The Limited Times

Now you can see non-English news...

Comparison test: thieves despair of these bicycle locks


The Stiftung Warentest has tested and compared bicycle locks. Out of 20 models, only five were convincing. Their price differences are enormous.

Whether on the street lamp or in the basement, usually only a good lock can help against bicycle thieves.

U-locks, folding locks and chain locks in particular promise security - but often wrongly, as a study by Stiftung Warentest shows.

The testers examined 20 locks - using methods that bicycle thieves use: They hit the locks with special tools, bolt cutters, pliers and battery-operated angle grinders.

Every fourth lock could be picked astonishingly quickly.

The Luma Carpenter folding lock and the Abus Tresor chain lock only withstood the attacks for a few seconds.

In addition, the locks were examined for handling, pollutants and durability - such as corrosion resistance.

These five locks achieved an overall rating of "good" in the test:

  • Abus Granit Xplus 540 / 160HB2 (U-lock, grade 1.6)

  • Abus Bordo Granit Xplus 6500/110 (folding lock, grade 1.9)

  • Decathlon B'Twin 940 (U-lock, grade 2.0)

  • Abus Citychain 1010/110 (chain lock, grade 2.0)

  • Kryptonite Kryptolok 990 (U-lock, grade 2.0)

According to the test results, good locks do not have to cost three-digit sums.

The price of the Decathlon B'Twin is 36 euros, the Kryptolok 990 is available for around 50 euros.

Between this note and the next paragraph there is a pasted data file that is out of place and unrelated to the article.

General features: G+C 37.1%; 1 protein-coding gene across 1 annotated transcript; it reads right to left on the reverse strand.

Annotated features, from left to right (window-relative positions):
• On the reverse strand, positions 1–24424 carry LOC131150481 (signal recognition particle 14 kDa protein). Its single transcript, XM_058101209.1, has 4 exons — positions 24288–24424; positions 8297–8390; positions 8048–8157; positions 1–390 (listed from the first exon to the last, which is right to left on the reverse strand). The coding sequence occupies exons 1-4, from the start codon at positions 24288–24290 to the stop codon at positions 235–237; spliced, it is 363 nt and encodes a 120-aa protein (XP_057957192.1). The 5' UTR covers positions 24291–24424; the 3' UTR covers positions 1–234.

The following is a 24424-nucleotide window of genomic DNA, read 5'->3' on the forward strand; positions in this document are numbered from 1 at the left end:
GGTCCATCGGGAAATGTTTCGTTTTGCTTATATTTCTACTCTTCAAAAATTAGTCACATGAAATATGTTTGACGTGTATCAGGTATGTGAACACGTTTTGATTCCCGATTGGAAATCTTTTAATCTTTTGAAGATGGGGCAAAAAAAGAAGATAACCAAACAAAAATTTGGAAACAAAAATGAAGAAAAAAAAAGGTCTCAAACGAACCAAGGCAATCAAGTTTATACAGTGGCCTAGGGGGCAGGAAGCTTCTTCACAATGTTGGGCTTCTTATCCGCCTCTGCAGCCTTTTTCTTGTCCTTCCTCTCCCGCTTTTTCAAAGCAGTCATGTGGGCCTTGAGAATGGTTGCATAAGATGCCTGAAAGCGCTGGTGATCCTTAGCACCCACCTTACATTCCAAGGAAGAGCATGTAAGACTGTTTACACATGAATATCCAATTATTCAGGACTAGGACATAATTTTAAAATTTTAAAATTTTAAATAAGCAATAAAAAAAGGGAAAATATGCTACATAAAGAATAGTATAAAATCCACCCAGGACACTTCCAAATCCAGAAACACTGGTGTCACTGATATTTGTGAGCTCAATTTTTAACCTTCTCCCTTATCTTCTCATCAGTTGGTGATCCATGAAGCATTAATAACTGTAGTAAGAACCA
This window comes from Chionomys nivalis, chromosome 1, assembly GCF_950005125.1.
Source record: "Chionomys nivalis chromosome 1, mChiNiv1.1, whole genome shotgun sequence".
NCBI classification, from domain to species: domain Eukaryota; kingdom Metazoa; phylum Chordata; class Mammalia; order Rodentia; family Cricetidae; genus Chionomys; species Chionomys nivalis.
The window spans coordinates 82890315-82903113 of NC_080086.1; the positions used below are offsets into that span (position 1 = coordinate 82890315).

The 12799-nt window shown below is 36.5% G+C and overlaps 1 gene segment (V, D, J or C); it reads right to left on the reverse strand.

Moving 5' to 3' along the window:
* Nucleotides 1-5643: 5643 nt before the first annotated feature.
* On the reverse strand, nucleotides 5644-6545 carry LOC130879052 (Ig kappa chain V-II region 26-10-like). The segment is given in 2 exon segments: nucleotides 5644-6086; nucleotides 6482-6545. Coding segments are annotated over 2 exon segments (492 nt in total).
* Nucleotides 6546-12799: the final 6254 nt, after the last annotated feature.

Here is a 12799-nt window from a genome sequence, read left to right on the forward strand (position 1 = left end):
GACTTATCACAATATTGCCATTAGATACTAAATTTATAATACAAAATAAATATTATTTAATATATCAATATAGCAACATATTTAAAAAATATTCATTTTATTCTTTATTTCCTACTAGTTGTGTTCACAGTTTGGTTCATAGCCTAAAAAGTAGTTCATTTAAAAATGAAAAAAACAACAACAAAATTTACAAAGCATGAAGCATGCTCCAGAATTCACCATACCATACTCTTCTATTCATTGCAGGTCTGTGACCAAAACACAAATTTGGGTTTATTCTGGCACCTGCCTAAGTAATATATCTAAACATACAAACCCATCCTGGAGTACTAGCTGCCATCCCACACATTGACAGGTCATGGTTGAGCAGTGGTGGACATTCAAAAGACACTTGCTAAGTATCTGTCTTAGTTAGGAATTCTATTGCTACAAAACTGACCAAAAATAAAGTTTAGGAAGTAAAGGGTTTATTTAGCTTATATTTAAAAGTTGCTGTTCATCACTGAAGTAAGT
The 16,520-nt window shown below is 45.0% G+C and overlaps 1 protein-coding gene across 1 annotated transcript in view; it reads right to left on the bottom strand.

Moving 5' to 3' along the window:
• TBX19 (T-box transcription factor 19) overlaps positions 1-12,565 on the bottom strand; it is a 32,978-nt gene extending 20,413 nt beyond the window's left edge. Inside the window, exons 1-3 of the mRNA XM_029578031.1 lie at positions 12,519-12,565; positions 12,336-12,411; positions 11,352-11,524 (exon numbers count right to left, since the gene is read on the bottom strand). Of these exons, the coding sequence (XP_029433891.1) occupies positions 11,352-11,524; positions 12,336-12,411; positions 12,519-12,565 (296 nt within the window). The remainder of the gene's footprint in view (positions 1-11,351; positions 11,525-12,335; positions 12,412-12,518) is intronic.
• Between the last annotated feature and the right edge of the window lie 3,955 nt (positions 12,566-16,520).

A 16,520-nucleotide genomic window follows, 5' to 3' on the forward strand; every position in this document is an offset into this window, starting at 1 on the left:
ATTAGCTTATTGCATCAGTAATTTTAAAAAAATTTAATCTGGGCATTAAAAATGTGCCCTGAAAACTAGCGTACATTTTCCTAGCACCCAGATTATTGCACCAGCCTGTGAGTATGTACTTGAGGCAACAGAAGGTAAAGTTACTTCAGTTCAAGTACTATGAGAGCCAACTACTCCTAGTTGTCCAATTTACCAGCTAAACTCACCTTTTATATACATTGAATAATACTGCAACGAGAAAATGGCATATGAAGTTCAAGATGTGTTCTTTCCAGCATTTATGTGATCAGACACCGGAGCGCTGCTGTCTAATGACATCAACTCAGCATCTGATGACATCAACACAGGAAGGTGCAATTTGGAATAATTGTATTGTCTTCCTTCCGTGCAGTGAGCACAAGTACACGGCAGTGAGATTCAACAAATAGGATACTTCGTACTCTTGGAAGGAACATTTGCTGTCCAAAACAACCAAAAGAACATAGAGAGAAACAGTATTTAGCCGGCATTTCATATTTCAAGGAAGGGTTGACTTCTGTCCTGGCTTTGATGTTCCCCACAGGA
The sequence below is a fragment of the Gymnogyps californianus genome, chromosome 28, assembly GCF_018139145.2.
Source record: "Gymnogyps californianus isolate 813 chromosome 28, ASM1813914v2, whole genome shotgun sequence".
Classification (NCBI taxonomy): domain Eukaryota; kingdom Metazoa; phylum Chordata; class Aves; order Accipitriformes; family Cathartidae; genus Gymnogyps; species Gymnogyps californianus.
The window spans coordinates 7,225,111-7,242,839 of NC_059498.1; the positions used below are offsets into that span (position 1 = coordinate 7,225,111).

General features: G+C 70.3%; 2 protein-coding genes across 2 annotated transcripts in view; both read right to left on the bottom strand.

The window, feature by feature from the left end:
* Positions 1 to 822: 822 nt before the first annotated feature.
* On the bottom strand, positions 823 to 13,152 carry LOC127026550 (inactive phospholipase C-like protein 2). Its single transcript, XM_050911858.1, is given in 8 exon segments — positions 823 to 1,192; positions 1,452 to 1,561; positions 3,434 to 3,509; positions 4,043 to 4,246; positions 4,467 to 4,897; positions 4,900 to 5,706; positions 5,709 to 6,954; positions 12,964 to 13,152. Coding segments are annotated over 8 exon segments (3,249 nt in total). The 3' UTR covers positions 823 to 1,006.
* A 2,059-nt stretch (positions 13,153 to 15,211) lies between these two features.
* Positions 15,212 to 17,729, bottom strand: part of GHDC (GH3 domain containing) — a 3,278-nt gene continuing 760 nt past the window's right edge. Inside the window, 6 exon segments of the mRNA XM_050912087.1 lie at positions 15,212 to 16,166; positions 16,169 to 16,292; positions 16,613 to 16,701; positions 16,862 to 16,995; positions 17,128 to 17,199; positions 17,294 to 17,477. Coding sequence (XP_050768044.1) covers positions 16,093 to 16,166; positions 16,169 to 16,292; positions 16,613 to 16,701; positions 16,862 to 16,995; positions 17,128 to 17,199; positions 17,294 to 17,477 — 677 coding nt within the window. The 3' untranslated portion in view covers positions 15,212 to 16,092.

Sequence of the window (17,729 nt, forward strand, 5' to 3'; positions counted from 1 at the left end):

The most expensive model (Abus Bordo Granit Xplus 6500/110), on the other hand, costs a whopping 128 euros.

Those who rely exclusively on theft protection and place less value on the absence of harmful substances and convenient handling may find other suitable models.

In our picture gallery we have listed the locks which, according to Stiftung Warentest, are the hardest to crack and which achieve grades between 2.0 and a smooth 1.0 in this category:

The bottom line is that weight seems to protect against theft.

The eight particularly protective models weigh between 1.3 and 2.6 kilograms.

Ironically, the heaviest tested lock is an exception - the chain lock Dr.

Mabuse III from the manufacturer XLC.

The lock, named after a literary villain, weighs 2.9 kilograms - but scored poorly with a 4.2 rating for security against being broken.

In addition, it could no longer be opened after the corrosion test.


Source: spiegel

All tech articles on 2021-09-17

You may like

News/Politics 2021-10-09T17:11:26.558Z
News/Politics 2021-04-29T10:50:15.276Z
News/Politics 2021-07-23T19:37:33.169Z
News/Politics 2021-10-02T01:47:03.678Z

Trends 24h

Tech/Game 2021-10-16T05:27:31.825Z
Tech/Game 2021-10-16T16:09:42.293Z
Tech/Game 2021-10-16T06:57:46.056Z


© Communities 2019 - Privacy